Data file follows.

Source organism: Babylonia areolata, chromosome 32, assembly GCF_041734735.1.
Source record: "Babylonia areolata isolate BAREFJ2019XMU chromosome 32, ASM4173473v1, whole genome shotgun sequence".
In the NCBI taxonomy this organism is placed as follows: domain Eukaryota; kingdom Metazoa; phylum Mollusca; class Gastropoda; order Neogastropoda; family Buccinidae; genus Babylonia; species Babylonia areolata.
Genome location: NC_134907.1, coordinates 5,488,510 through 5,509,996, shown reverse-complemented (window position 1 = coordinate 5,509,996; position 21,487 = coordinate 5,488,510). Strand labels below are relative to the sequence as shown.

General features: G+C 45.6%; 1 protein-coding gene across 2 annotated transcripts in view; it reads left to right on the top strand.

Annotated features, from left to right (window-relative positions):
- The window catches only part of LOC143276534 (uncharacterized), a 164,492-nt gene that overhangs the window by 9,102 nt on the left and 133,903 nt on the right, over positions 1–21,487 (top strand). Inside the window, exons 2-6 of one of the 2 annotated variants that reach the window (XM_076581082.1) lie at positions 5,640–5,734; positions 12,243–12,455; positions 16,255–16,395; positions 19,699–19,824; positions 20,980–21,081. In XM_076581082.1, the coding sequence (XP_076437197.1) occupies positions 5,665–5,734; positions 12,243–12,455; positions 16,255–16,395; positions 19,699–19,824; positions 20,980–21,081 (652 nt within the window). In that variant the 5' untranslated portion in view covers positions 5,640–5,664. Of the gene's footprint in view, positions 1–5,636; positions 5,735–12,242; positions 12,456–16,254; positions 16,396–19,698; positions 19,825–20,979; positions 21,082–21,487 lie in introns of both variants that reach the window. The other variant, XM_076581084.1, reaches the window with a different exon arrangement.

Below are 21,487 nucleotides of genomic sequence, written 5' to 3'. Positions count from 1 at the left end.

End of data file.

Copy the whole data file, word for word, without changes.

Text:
Source organism: Babylonia areolata, chromosome 32, assembly GCF_041734735.1.
Source record: "Babylonia areolata isolate BAREFJ2019XMU chromosome 32, ASM4173473v1, whole genome shotgun sequence".
In the NCBI taxonomy this organism is placed as follows: domain Eukaryota; kingdom Metazoa; phylum Mollusca; class Gastropoda; order Neogastropoda; family Buccinidae; genus Babylonia; species Babylonia areolata.
Genome location: NC_134907.1, coordinates 5,488,510 through 5,509,996, shown reverse-complemented (window position 1 = coordinate 5,509,996; position 21,487 = coordinate 5,488,510). Strand labels below are relative to the sequence as shown.

General features: G+C 45.6%; 1 protein-coding gene across 2 annotated transcripts in view; it reads left to right on the top strand.

Annotated features, from left to right (window-relative positions):
- The window catches only part of LOC143276534 (uncharacterized), a 164,492-nt gene that overhangs the window by 9,102 nt on the left and 133,903 nt on the right, over positions 1–21,487 (top strand). Inside the window, exons 2-6 of one of the 2 annotated variants that reach the window (XM_076581082.1) lie at positions 5,640–5,734; positions 12,243–12,455; positions 16,255–16,395; positions 19,699–19,824; positions 20,980–21,081. In XM_076581082.1, the coding sequence (XP_076437197.1) occupies positions 5,665–5,734; positions 12,243–12,455; positions 16,255–16,395; positions 19,699–19,824; positions 20,980–21,081 (652 nt within the window). In that variant the 5' untranslated portion in view covers positions 5,640–5,664. Of the gene's footprint in view, positions 1–5,636; positions 5,735–12,242; positions 12,456–16,254; positions 16,396–19,698; positions 19,825–20,979; positions 21,082–21,487 lie in introns of both variants that reach the window. The other variant, XM_076581084.1, reaches the window with a different exon arrangement.

Below are 21,487 nucleotides of genomic sequence, written 5' to 3'. Positions count from 1 at the left end.